In Germany, workers shut down cities to call for a low-carbon transition. Union boss Roman Zitzelsberger vowed that “we will not let ourselves be deprived of our jobs and our future because employers have not done their homework”.

Union bosses worked with progressive politicians to implement new low- to zero-emission vehicle subsidies for new car purchases. 

In France, where there is a popular $13,000 electric car subsidy in place, 21.5% of all new cars sold in 2020 were hybrid or electric cars (243,651 hybrid cars and 110,912 100% electric cars). 

In Germany, which has a €9,000 electric car purchase subsidy, 562,000 low-emission vehicles were sold in 2020 (499,000 hybrid cars and 63,000 100% electric cars). 

Denmark plans to have at least 1 million zero-emission cars on its roads by 2030 (there are currently 2.5 million vehicles in all of Denmark!). 

In 2020, the market share for combustion engines in the EU dropped from 88% to 75.4%.

While unions keep the lights on and invent the future in other parts of the world, South Africa’s worker representatives are missing in action. As private investors from around the world prepare to pounce on the new Eskom entities when they are placed on the market, unions keep picking the wrong fights.

It’s time they woke up and joined the inexorable march of technology. DM


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All Comments 14

  • It is not only the unions which need to wake up. The Eastern Cape, for example, is over-dependent on the manufacturing of internal combustion engine – driven vehicles. There is no public discourse or planning about what will happen to jobs and the local economy when the technology is overtaken. It would be too much of a stretch for us to aspire to be a leader in one or other form of electric vehicle technology. That switch tripped with the Joule electric car which, at the time (2012), was innovative. The fall-back seems to be that there will still be a demand for internal combustion engines somewhere in the world, and we hope to be the producer of those dirty vehicles. “Hope” is the operative word. There is no visible plan – by government or industry.

  • Question: Do our Unions have the capability to pick any “other fights” e.g. becoming constructively engaged in seeking solutions to a dwindling economy instead of demanding more and destroying infrastructure to get it?

  • It seems to me that it is you banging the wrong drum, Mr Ngam. Even with the most optimistic predictions, coal power will be with us for at least another thirty years. Charging an electric car with coal power (even at a 50% coal in the mix) is emissions negative and producing an EV battery emits at least the first 100,000km of the emissions of an IC car. Until we have about an 80% renewable-powered electricity mix, EV’s are hugely negative for emissions. Get your facts straight!

    • Fears that electric cars could actually increase carbon emissions are a damaging myth, new research shows.
      Media reports have questioned if electric cars are really “greener” once emissions from manufacture and electricity generation are counted. The research concludes that in most places electric cars produce fewer emissions overall – even if generation still involves fossil fuels. Other studies warn that driving overall must be reduced to hit climate targets. The new research from the universities of Exeter, Nijmegen – in The Netherlands – and Cambridge shows that in 95% of the world, driving an electric car is better for the climate than a petrol car.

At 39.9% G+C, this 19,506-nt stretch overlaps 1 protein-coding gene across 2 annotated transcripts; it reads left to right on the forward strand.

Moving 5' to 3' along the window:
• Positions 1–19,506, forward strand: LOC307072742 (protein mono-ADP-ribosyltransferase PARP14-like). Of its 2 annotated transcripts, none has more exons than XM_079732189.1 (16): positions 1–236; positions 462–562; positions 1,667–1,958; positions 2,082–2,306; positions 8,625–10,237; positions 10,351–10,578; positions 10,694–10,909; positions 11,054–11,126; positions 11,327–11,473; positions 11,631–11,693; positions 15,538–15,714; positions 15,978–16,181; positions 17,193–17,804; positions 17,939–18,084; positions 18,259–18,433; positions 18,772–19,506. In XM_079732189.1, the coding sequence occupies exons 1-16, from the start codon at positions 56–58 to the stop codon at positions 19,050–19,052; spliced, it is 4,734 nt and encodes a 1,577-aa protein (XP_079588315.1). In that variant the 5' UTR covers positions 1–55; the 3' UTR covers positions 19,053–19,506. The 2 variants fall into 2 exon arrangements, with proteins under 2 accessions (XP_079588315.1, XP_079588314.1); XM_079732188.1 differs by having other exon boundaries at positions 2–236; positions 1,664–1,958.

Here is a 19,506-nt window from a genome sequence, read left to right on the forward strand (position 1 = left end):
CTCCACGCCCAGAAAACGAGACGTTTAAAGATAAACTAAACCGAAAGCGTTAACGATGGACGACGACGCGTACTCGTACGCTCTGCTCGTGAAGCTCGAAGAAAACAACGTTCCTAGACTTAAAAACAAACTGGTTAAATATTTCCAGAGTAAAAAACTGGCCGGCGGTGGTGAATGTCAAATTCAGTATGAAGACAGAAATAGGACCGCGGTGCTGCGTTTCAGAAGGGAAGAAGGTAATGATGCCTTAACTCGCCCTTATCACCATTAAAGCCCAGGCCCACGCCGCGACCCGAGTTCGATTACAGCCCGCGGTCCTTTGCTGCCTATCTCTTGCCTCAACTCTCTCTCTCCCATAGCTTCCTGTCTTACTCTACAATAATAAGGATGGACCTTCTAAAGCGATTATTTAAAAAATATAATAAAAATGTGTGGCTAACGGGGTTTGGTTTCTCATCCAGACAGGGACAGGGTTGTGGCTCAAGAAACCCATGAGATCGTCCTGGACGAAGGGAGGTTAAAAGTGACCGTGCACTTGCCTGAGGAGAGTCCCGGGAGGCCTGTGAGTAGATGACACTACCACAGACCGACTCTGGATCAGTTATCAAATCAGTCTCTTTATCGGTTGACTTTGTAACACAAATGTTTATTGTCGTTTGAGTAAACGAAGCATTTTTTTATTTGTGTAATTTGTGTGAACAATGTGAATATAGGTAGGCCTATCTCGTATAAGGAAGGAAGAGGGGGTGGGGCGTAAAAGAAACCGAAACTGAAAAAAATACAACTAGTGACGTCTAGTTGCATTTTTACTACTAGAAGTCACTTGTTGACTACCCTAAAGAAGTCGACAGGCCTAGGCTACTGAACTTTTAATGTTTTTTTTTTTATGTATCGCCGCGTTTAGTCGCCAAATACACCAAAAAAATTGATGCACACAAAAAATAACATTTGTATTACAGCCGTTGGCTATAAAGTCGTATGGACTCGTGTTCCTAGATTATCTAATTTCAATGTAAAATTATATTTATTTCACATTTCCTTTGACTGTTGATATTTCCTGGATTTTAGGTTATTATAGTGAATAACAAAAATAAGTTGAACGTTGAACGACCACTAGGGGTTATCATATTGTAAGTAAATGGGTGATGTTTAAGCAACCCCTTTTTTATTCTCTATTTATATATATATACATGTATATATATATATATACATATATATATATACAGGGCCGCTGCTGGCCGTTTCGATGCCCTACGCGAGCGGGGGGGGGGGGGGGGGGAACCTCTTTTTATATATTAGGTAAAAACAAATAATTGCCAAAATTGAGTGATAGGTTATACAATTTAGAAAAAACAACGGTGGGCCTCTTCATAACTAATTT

The only exceptions are places like Poland, where electricity generation is still mostly based on coal.

      • Doesn’t South Africa generate most of its electricity from coal as well? ‘Only’ around 70% of Poland’s electricity comes from coal – where are we? Like them, we are going to have a long, slow, very expensive, transition ….

        • That is exactly the point – until SA decarbonises its electricity supply, the recharging of car batteries added to the emissions from producing the batteries is net negative for emissions. And we are decades away from that point in SA, unfortunately. Even in northern Europe, where there is a big contribution from renewables, it has been calculated that this deficit from battery production is essentially never caught up. Perhaps in France, with its principally nuclear fleet, the tipping point arrives sooner – maybe at 100,000km.

  • Love the title. And its surprising how fast the stone starts rolling down the hill once it has been pushed off the ledge of inertia.

  • Yes Roland, have our unions looked at the future and are they helping to future-proof their members’ interests? You rightly point to the coming flood of electric vehicles. That will bring opportunities and challenges. More electricity will indeed be needed, though not ‘exponentially’ – my colleague Fadiel modelled it at around 20% more electricity if all vehicle transport in the country went electric, see his work here But that will also need quite a different infrastructure than in the past, and building that infrastructure is where many of the jobs will be!

  • Hi Roland Ngam – Great article, thanks. I get a free marine news sheet at : [email protected] . If one is interested in the huge scale of marine wind power generation look it up there. Wind is here, now and huge. Unions and government politicians are well known not to look at the present and don’t see the future in South Africa.

  • Renewable Energy is all well and good, but it cannot provide a base load for night times and non windy days, (on the highveld 10 months per annum).
    Sure electric cars are good, how far do you want to drive? how many charging spots are there in the Karoo?
    Do you back a diesel generator in the boot so you can charge the battery while you stop for a braai or a picnic?

    • Full of trepidation, I traded in my ICE for an EV in September. I did the trip from CT to Knysna for New year, and I was pleasantly surprised at how easy it was to charge my EV during the trip, at the superchargers at key filling stations along the way. My car’s range is marketed as 429km fully charged, and I comfortably rely on it to give me 350km, with aircon and sound system running. Now how often does someone living in the city need to drive 350km in one day? With solar panels at home, my car is charged by the sun, the petrol saving ramps up the IRR on the solar installation, and I am doing my bit for passing the legacy of a habitable planet to my kids, which they will value more than the balance of a living annuity. All South Africans need to start thinking differently, and that includes civil society and trade unions.